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Related Links

  1. Looking for tangles by Artist or Type? For details visit the ABOUT > HOW TO FIND TANGLES BY ARTIST OR TYPE page on the top menu bar of any page on the site.
  2. What is a Zentangle? — if you are new to the Zentangle Method, start here for the fundamentals.
  3. Zentangle terminology — a glossary of terms used in this art form.
  4. How to use the site — an excellent free video tutorial showing how to use the site as well as pointing out lots of useful features you might have missed.
  5. Linda's List of Zentangle-Original Patterns — here is the complete list of original tangles (aka "official tangles") created and introduced by founders Rick Roberts and Maria Thomas, including those not published online. If you are new to the Zentangle Method I highly recommend learning a few of the published Zentangle classics first.
  6. "A Zentangle has no up or down and is not a picture of something, so you have no worries about whether you can draw a hand, or a duck. You always succeed in creating a Zentangle." Thus patterns that are drawings of a recognizable naturalistic or actual object, figure, or scene, are not tangles. A pattern is not always a tangle — here's what makes a tangle. TIP: tangles never start with pencil planning.
  7. How to submit your pattern deconstruction to TanglePatterns
  8. For lots of great FREE tutorials on TanglePatterns, click on the TUTORIALS link in the pink alphabetic menu bar below the tangle images at the top of any page.
  9. Strings! Have we got STRINGS! Click on the STRINGS link in the pink alphabetic menu bar below the tangle images at the top of any page for 250 different (free) Zentangle-starters. More than enough for any lifetime!
  10. Never miss a tangle! FREE eMAIL NEWSLETTER - visit the SUBSCRIBE page on the top menu bar of any page on the site and sign up to get notices delivered free to your inbox.


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7 comments to How to draw TRELLA

  • Jutta Gladnigg

    Congratulations, Adele, to your Trella being presented here. Such a cool and beautiful pattern! So sweet that it is named for your little granddaughter. Greetings from Germany! Jutta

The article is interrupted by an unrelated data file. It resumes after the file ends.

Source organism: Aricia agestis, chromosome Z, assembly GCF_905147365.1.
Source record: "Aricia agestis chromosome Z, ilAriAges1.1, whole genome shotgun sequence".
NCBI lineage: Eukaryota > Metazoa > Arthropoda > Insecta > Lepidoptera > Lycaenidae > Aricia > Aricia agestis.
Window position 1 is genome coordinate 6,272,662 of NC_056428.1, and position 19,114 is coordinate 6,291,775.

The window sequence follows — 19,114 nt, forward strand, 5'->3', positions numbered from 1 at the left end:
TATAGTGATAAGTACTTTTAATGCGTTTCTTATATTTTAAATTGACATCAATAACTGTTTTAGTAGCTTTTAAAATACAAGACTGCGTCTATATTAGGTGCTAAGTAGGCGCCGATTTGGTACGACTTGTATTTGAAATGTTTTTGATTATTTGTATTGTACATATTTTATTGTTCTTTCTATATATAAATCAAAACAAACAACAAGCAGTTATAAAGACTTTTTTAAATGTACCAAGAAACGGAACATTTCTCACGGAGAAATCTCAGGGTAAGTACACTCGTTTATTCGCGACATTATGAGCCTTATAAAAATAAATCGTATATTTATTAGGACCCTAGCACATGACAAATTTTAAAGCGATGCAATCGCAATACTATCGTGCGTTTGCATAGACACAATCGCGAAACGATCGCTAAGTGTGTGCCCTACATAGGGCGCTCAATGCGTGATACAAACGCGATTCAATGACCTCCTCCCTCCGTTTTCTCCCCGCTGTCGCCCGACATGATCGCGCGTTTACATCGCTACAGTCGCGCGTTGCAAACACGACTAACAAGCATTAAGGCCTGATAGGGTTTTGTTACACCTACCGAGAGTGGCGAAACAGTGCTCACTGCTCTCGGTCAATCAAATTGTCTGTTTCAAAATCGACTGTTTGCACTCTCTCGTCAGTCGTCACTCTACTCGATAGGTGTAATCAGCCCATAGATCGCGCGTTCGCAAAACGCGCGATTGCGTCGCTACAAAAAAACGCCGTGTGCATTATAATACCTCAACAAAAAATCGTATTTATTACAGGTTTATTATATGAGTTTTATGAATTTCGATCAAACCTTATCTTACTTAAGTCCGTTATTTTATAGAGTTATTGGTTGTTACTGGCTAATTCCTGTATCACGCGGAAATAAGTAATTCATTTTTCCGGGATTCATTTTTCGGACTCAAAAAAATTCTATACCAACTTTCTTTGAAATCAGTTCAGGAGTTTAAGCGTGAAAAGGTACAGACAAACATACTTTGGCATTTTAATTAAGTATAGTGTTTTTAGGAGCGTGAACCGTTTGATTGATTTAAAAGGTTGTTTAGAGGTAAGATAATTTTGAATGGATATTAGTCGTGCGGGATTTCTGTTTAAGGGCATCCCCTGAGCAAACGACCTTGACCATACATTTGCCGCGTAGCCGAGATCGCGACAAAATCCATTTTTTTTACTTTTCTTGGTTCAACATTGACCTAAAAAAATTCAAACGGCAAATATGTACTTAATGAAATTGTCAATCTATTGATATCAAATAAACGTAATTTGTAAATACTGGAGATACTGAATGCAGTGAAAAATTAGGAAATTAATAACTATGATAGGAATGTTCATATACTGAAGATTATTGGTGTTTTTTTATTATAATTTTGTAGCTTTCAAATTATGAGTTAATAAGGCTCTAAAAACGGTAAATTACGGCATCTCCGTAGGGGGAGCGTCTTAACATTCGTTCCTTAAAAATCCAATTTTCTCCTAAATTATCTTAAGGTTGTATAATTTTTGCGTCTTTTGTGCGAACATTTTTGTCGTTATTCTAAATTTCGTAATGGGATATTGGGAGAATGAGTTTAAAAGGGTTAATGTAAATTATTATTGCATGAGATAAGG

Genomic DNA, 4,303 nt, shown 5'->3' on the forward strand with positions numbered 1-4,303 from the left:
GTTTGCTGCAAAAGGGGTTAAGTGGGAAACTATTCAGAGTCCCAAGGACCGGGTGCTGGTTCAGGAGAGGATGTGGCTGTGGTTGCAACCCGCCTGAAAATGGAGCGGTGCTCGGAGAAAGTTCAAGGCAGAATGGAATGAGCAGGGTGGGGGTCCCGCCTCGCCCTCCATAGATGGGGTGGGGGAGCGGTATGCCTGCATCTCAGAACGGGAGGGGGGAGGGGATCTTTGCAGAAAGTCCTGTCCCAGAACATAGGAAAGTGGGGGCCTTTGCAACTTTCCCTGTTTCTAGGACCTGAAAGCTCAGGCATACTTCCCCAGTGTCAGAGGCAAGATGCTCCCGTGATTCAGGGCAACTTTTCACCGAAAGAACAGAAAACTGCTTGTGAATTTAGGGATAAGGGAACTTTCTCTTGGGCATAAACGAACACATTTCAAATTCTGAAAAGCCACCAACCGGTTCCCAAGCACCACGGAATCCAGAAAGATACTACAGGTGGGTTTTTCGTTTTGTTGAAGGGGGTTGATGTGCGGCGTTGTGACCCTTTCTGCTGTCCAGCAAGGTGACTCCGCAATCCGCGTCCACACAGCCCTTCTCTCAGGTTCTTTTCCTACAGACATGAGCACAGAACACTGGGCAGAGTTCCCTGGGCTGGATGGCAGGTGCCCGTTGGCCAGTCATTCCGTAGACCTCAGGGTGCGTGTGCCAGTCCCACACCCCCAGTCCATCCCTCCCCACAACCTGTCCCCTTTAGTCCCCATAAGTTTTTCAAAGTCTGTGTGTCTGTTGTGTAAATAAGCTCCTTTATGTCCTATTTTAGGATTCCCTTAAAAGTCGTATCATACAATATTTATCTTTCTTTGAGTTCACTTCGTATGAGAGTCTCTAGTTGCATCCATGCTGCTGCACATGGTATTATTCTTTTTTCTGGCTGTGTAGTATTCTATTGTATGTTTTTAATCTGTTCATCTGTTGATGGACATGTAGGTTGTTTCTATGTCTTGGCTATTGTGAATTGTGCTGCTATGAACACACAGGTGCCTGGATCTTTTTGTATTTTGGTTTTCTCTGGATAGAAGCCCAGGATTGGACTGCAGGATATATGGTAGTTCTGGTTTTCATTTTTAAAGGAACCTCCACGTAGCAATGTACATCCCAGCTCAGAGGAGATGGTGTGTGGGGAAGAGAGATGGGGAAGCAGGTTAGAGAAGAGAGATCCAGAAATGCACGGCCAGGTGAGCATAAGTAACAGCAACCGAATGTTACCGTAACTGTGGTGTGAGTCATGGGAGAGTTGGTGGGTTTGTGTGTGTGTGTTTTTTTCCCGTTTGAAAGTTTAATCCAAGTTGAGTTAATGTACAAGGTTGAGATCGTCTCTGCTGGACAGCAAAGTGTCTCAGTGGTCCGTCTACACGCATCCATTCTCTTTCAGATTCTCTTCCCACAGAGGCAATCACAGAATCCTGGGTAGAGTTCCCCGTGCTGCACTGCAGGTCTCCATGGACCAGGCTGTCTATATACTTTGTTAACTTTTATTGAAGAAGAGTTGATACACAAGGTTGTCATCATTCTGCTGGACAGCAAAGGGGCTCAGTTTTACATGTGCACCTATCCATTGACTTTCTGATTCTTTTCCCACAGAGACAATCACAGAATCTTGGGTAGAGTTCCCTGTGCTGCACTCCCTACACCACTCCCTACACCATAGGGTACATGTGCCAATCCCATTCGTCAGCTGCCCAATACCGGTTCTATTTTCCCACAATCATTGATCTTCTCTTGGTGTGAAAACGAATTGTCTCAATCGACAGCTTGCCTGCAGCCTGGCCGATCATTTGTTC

• I love this pattern. I’ve already used it a few times.

  • This is a wonderful pattern with a beautiful name dear Adele and I’m glad I could already use it in one of your challenges!

  • Joyce

    Thank you for posting Adele’s pattern, it’s lovely.

    And also, Linda, thank you for posting the Memorial Day tribute. Both my parents, who are now deceased, served in WW2: Mom as a Marine, and Dad in the Navy. Both of them were understandably proud of their service, and I am proud of them.

    Blessings and thanks to all who have served to give us our freedom.

  • Nancy Pearson

    Adele I love your Trella! I always open Linda’s newsletters/emails as soon as they come. I can tell at a glance if a tangle is meant for me. Trellis was meant for me. I just had to grab a piece of scratch paper and try it out. I love the variations on your leaves and the aura brings it all together. Thank you so much for sharing this.

    Linda, you are amazing. You share the most fantastic tangles from yourself and other artists. I would have a thick binder if a made a book of all the beautiful tangles you show us. Such talented tanglers out there and I am glad you are able to showcase them for us. Thank you. Thank you! Nancy

  • Like this one. Thanks Adele and now I know about your weekly IAST as well. I’ll have to do it one of these weeks. And to Linda, love your posts and tributes to Memorial day as well.

  • Oh my goodness! Thank you all for the compliments on Trella. It is always such a thrill to be included here. Thank you, Linda.